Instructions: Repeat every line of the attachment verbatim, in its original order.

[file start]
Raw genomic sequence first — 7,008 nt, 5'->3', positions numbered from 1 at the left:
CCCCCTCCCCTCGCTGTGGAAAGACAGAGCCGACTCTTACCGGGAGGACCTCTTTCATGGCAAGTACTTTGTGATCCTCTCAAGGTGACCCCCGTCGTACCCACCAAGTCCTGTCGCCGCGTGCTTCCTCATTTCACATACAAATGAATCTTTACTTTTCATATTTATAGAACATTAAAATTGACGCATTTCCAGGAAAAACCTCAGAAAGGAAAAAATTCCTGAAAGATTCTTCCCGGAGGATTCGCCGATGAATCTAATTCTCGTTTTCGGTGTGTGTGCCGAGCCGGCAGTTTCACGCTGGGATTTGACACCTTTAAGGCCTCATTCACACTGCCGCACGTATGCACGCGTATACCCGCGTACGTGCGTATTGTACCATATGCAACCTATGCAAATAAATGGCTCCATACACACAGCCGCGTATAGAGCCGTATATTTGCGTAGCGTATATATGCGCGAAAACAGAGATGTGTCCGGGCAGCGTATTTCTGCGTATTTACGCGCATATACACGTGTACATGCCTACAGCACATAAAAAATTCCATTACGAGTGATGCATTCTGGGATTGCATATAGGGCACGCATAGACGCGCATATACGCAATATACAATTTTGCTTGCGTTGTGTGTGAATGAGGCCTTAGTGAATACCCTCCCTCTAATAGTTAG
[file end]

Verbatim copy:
Raw genomic sequence first — 7,008 nt, 5'->3', positions numbered from 1 at the left:
CCCCCTCCCCTCGCTGTGGAAAGACAGAGCCGACTCTTACCGGGAGGACCTCTTTCATGGCAAGTACTTTGTGATCCTCTCAAGGTGACCCCCGTCGTACCCACCAAGTCCTGTCGCCGCGTGCTTCCTCATTTCACATACAAATGAATCTTTACTTTTCATATTTATAGAACATTAAAATTGACGCATTTCCAGGAAAAACCTCAGAAAGGAAAAAATTCCTGAAAGATTCTTCCCGGAGGATTCGCCGATGAATCTAATTCTCGTTTTCGGTGTGTGTGCCGAGCCGGCAGTTTCACGCTGGGATTTGACACCTTTAAGGCCTCATTCACACTGCCGCACGTATGCACGCGTATACCCGCGTACGTGCGTATTGTACCATATGCAACCTATGCAAATAAATGGCTCCATACACACAGCCGCGTATAGAGCCGTATATTTGCGTAGCGTATATATGCGCGAAAACAGAGATGTGTCCGGGCAGCGTATTTCTGCGTATTTACGCGCATATACACGTGTACATGCCTACAGCACATAAAAAATTCCATTACGAGTGATGCATTCTGGGATTGCATATAGGGCACGCATAGACGCGCATATACGCAATATACAATTTTGCTTGCGTTGTGTGTGAATGAGGCCTTAGTGAATACCCTCCCTCTAATAGTTAG